9. An LED-based light including a lighting and communication system for use in a fluorescent fixture, the LED-based light comprising:
a hollow tubular housing;
a circuit board in the housing;
multiple LEDs along a length of the circuit board;
a communication apparatus mounted on the circuit board, the communication apparatus including a microphone, a speaker, and a camera;
a transmitter in communication with at least one of the microphone and camera to transmit a sound or image captured by the microphone or camera; and
a pair of pin-carrying connectors for physical and electrical connection to the fluorescent fixture, the connectors electrically connected to the LEDs and the communication apparatus.
Description
TECHNICAL FIELD

The present invention relates to building communication systems, and more particularly to integrating building communication system components with building lighting.

BACKGROUND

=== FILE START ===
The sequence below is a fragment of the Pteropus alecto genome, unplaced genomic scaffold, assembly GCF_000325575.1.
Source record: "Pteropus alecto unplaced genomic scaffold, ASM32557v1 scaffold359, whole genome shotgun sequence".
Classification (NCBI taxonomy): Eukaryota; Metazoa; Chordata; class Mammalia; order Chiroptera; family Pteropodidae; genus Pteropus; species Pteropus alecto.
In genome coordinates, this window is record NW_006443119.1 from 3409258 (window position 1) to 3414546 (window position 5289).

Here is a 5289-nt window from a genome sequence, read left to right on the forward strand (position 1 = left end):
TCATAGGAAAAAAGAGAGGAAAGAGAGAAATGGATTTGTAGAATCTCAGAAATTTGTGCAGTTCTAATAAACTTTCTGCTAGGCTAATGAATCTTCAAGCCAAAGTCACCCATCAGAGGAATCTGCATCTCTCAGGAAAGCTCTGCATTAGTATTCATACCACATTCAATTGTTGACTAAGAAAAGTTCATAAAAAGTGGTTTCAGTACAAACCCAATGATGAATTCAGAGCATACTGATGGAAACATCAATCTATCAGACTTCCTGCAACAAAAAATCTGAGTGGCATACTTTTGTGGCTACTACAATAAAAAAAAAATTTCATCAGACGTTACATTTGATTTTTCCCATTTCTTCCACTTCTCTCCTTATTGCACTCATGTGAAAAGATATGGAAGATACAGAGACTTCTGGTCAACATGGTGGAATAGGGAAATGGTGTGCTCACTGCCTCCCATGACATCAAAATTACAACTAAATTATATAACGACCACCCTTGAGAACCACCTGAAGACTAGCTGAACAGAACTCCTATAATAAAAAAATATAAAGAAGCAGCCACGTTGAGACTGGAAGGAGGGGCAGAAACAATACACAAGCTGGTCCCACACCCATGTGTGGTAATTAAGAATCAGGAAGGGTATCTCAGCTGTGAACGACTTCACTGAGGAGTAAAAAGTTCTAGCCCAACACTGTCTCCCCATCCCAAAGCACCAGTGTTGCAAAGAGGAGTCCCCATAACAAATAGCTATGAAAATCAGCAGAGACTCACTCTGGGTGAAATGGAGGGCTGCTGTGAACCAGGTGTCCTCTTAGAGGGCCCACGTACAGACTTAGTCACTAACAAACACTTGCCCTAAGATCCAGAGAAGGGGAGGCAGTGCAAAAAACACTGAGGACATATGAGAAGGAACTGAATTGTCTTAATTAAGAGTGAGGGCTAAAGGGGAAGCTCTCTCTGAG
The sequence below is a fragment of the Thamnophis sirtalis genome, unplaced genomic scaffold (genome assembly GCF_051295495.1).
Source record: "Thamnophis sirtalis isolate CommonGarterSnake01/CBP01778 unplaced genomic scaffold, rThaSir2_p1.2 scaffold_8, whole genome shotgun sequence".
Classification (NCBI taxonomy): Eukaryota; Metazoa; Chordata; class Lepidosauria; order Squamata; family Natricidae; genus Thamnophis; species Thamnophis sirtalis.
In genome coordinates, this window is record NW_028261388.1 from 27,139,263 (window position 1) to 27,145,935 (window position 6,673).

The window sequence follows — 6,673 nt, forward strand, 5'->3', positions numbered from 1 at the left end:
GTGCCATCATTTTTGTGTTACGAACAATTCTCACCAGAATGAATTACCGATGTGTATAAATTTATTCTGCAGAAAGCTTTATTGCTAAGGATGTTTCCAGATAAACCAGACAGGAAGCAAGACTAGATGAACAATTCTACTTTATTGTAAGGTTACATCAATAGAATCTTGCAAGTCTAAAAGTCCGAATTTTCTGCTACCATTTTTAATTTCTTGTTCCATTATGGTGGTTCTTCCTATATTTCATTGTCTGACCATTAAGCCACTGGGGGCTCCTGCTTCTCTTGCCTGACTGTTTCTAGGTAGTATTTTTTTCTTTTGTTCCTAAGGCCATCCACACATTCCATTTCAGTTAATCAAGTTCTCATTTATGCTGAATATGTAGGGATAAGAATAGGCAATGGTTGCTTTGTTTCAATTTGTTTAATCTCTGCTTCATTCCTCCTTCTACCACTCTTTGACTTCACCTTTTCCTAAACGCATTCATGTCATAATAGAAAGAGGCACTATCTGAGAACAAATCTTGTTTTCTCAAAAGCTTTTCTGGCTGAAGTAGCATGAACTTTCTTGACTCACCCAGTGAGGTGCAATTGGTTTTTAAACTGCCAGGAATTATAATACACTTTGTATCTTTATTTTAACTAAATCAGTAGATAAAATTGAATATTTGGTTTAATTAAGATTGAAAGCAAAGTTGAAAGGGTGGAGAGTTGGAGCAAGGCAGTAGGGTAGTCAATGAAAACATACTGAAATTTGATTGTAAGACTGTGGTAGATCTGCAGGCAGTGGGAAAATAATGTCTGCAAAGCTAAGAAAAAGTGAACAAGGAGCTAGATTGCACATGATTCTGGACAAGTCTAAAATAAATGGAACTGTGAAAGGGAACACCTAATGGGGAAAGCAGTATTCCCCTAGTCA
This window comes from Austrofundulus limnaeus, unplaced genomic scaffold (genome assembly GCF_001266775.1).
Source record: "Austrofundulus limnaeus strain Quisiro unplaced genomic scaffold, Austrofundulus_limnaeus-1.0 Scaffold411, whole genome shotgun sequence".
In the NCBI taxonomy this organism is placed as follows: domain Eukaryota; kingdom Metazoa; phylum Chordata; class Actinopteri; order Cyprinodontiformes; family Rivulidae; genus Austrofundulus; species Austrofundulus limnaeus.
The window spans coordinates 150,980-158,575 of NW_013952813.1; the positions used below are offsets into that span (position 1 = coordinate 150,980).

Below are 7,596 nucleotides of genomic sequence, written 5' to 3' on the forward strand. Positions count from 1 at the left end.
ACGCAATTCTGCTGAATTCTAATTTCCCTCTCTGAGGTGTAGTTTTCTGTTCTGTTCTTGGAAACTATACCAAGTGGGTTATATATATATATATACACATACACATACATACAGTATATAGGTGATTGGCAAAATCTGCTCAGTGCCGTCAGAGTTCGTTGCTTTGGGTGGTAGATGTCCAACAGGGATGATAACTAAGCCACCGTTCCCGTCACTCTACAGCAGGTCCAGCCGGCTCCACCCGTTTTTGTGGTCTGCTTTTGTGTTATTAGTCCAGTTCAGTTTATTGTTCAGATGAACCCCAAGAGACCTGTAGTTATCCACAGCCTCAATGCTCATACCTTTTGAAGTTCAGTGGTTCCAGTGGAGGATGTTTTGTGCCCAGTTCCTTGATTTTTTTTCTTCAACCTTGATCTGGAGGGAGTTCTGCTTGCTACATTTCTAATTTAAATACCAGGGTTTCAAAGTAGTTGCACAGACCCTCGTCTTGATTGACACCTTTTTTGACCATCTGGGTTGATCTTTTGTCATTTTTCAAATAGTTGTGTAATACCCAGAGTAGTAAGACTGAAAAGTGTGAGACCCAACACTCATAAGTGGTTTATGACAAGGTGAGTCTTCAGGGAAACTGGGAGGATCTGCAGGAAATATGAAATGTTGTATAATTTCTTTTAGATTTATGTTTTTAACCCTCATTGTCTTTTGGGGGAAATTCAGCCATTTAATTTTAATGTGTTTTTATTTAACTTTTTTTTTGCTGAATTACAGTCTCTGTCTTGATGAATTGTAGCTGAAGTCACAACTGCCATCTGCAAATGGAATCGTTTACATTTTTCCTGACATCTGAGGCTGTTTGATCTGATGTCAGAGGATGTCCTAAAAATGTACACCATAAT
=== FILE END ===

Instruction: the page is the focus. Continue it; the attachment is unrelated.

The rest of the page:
Many buildings have lighting systems. For example, many commercial buildings include fluorescent lighting fixtures for use with fluorescent tubes, though other types of lighting systems using other types of lights (e.g., incandescent lights) may also be used. Fixtures are typically hard-wired to a power source, such as an electric utility line. The lighting system may produce a generally constant flux of light so long as a switch controlling the lighting system is in an “on” position. Typically, the sole function of lighting systems is providing light.

Many buildings also have one or more sound systems. For example, an alarm sound system may be part of an alarm system for notifying building occupants of an emergency. While alarm sound systems may include emergency lighting, the emergency lighting is typically active only during the emergency to supplement the notice of the emergency provided by the alarm sound. The emergency lighting included with some sound systems, such as a strobe light, is typically not designed to provide normal lighting for a building. Another type of sound system includes speakers for making announcements. Such speakers typically do not include lighting. Sound systems, including both the alarm sound system and announcement speakers, typically are separate from and operate independently of lighting systems.